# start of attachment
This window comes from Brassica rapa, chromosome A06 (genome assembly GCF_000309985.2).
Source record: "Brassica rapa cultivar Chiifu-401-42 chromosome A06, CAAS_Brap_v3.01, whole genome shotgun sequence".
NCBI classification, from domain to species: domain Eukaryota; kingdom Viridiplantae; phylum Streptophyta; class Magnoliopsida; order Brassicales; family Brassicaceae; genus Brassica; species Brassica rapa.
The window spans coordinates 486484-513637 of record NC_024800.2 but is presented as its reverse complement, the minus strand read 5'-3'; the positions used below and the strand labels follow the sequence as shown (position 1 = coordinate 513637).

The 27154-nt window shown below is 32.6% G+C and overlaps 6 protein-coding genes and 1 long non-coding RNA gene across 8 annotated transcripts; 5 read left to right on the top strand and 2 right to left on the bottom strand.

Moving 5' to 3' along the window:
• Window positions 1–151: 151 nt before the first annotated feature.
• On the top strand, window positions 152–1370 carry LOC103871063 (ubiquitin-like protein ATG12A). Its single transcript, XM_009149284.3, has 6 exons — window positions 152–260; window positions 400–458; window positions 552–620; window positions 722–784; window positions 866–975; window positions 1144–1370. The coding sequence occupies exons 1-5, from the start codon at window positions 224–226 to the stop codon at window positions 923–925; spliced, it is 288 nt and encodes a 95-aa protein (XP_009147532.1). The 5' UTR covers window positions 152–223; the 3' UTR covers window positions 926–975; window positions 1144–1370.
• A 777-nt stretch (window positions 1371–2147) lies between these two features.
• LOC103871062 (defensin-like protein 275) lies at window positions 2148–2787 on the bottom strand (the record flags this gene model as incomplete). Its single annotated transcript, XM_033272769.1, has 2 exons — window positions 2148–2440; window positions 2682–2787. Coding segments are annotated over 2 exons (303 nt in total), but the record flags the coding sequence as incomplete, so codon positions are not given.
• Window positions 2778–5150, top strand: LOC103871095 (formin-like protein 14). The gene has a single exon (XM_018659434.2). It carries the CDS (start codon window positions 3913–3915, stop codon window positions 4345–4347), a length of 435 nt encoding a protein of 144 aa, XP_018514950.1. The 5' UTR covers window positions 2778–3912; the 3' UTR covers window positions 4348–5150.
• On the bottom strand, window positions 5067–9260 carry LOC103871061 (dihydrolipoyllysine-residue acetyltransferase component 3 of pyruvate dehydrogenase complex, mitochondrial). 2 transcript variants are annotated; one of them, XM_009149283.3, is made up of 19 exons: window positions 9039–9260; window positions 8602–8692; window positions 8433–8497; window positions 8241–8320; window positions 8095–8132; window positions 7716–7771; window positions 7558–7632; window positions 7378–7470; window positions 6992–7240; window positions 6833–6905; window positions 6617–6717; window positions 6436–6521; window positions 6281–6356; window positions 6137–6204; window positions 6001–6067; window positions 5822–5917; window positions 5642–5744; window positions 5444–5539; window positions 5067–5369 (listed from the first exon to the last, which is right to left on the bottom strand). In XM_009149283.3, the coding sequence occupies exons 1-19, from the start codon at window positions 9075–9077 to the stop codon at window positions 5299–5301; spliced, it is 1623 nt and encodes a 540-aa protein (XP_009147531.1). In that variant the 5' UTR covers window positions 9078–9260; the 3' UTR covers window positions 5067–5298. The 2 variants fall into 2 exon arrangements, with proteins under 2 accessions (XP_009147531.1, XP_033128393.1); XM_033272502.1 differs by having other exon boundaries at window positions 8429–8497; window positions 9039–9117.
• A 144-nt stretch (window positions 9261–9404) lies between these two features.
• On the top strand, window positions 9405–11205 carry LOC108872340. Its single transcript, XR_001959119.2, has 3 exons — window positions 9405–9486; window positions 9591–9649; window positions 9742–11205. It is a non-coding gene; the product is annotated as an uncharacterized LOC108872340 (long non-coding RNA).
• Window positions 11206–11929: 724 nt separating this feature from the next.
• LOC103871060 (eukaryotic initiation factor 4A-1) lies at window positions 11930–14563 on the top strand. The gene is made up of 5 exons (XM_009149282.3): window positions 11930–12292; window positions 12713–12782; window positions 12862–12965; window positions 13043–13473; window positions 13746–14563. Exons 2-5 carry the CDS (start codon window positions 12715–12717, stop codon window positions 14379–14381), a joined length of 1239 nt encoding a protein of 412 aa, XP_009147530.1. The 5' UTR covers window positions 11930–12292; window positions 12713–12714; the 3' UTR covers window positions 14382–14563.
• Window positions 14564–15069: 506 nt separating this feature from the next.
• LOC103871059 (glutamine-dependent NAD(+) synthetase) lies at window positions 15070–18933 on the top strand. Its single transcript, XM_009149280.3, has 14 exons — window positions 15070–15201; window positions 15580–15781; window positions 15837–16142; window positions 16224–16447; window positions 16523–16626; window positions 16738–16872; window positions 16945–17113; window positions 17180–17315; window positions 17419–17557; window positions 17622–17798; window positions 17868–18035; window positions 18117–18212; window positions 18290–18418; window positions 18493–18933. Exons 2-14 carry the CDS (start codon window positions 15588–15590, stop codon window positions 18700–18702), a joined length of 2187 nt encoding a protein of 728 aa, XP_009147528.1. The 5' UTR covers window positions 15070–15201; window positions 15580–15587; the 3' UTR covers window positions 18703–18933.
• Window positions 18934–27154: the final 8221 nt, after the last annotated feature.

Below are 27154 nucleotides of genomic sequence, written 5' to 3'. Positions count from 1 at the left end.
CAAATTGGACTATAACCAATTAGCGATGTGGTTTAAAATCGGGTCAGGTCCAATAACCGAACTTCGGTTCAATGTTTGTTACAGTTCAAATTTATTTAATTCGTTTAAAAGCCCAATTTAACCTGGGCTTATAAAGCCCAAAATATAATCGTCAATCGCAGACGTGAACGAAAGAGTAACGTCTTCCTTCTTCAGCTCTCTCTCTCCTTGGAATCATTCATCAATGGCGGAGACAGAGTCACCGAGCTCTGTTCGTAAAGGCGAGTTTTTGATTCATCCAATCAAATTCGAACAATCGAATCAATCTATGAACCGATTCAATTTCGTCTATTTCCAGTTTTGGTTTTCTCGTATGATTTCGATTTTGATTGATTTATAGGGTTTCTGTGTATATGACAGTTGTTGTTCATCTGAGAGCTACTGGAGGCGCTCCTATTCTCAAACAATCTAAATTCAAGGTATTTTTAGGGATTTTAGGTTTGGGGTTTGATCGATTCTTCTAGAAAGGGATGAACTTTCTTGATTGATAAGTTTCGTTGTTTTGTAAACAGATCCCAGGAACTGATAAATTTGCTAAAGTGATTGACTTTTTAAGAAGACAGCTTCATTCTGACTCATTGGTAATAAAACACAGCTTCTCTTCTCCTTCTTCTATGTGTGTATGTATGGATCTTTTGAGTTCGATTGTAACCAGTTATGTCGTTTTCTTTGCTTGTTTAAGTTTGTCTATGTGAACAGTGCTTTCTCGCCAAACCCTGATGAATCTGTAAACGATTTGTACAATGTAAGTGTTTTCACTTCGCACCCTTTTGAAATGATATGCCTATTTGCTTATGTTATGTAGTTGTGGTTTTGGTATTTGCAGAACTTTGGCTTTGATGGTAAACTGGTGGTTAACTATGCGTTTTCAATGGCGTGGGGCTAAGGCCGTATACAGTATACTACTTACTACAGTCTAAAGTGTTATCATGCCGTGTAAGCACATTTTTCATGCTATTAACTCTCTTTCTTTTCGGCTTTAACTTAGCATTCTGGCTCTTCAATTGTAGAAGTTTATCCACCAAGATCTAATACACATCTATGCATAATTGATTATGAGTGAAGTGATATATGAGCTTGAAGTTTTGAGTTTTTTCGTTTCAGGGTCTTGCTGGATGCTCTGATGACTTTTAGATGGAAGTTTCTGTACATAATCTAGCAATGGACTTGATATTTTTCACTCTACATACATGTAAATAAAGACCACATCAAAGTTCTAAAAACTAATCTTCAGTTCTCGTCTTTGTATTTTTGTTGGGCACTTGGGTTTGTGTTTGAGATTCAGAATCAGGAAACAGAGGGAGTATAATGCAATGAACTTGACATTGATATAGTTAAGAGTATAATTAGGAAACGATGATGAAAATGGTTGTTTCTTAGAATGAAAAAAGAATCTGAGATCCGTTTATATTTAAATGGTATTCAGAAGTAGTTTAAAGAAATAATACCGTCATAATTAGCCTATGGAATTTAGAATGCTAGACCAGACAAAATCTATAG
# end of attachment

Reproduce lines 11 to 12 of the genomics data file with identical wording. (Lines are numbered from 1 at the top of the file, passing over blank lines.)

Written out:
• Window positions 2778–5150, top strand: LOC103871095 (formin-like protein 14). The gene has a single exon (XM_018659434.2). It carries the CDS (start codon window positions 3913–3915, stop codon window positions 4345–4347), a length of 435 nt encoding a protein of 144 aa, XP_018514950.1. The 5' UTR covers window positions 2778–3912; the 3' UTR covers window positions 4348–5150.
• On the bottom strand, window positions 5067–9260 carry LOC103871061 (dihydrolipoyllysine-residue acetyltransferase component 3 of pyruvate dehydrogenase complex, mitochondrial). 2 transcript variants are annotated; one of them, XM_009149283.3, is made up of 19 exons: window positions 9039–9260; window positions 8602–8692; window positions 8433–8497; window positions 8241–8320; window positions 8095–8132; window positions 7716–7771; window positions 7558–7632; window positions 7378–7470; window positions 6992–7240; window positions 6833–6905; window positions 6617–6717; window positions 6436–6521; window positions 6281–6356; window positions 6137–6204; window positions 6001–6067; window positions 5822–5917; window positions 5642–5744; window positions 5444–5539; window positions 5067–5369 (listed from the first exon to the last, which is right to left on the bottom strand). In XM_009149283.3, the coding sequence occupies exons 1-19, from the start codon at window positions 9075–9077 to the stop codon at window positions 5299–5301; spliced, it is 1623 nt and encodes a 540-aa protein (XP_009147531.1). In that variant the 5' UTR covers window positions 9078–9260; the 3' UTR covers window positions 5067–5298. The 2 variants fall into 2 exon arrangements, with proteins under 2 accessions (XP_009147531.1, XP_033128393.1); XM_033272502.1 differs by having other exon boundaries at window positions 8429–8497; window positions 9039–9117.